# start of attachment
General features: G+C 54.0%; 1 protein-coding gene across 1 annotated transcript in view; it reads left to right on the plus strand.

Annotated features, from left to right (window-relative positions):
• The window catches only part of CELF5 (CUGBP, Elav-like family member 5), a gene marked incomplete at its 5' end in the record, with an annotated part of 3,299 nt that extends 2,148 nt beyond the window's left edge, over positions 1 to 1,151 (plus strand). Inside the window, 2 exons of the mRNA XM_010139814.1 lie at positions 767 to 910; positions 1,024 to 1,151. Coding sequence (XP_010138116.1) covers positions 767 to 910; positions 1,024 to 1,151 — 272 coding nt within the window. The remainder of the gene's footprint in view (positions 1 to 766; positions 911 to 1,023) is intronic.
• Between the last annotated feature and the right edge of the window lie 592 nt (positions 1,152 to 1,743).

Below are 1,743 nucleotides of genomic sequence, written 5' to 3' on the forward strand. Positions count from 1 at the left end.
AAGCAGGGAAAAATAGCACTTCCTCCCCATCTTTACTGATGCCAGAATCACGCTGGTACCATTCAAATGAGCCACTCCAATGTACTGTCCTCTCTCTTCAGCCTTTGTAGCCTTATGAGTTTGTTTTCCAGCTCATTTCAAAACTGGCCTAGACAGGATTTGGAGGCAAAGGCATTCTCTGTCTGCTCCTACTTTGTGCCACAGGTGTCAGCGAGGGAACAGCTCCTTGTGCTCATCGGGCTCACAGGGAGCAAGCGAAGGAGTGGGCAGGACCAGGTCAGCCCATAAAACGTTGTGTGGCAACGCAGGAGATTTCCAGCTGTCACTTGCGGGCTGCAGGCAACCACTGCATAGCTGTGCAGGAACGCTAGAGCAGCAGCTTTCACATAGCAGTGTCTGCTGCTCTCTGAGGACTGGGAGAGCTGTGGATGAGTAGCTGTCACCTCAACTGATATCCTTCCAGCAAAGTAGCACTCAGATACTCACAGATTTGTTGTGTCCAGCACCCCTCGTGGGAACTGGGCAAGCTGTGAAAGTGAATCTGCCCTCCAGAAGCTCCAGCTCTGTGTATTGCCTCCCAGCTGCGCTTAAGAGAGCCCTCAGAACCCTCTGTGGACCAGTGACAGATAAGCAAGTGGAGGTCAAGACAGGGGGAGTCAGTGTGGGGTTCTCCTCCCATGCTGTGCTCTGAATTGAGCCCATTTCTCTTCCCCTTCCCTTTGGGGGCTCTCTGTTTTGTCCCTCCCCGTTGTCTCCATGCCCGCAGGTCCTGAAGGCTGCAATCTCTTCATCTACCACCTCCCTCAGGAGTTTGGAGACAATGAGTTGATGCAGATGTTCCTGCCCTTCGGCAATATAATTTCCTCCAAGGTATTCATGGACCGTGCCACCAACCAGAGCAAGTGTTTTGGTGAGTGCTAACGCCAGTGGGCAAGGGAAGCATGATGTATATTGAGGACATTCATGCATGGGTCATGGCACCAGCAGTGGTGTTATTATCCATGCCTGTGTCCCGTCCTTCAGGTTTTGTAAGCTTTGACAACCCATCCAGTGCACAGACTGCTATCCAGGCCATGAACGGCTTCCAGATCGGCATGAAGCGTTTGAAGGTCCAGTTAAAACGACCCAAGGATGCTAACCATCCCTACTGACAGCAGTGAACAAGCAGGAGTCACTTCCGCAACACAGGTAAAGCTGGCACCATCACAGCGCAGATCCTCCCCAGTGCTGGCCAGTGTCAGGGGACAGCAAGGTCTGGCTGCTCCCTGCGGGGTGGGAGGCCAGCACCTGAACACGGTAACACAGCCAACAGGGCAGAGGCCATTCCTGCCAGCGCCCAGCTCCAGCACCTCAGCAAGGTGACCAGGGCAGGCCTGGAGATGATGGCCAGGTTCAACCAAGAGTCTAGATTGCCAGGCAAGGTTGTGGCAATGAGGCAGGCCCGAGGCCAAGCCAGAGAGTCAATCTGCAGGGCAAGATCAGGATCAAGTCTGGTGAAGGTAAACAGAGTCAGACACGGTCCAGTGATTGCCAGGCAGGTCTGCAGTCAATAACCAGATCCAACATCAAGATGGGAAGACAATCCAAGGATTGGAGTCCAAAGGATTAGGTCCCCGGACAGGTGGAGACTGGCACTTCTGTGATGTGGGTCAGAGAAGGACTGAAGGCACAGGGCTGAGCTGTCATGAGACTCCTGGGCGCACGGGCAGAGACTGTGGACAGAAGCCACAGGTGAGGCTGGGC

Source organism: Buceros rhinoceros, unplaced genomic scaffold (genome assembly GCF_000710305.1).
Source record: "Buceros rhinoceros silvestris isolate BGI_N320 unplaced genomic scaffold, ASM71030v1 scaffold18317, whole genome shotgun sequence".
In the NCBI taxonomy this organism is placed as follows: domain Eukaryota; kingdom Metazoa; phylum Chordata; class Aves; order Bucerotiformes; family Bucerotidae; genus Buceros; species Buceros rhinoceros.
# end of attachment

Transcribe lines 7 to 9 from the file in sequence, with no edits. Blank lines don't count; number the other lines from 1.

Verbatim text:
Source organism: Buceros rhinoceros, unplaced genomic scaffold (genome assembly GCF_000710305.1).
Source record: "Buceros rhinoceros silvestris isolate BGI_N320 unplaced genomic scaffold, ASM71030v1 scaffold18317, whole genome shotgun sequence".
In the NCBI taxonomy this organism is placed as follows: domain Eukaryota; kingdom Metazoa; phylum Chordata; class Aves; order Bucerotiformes; family Bucerotidae; genus Buceros; species Buceros rhinoceros.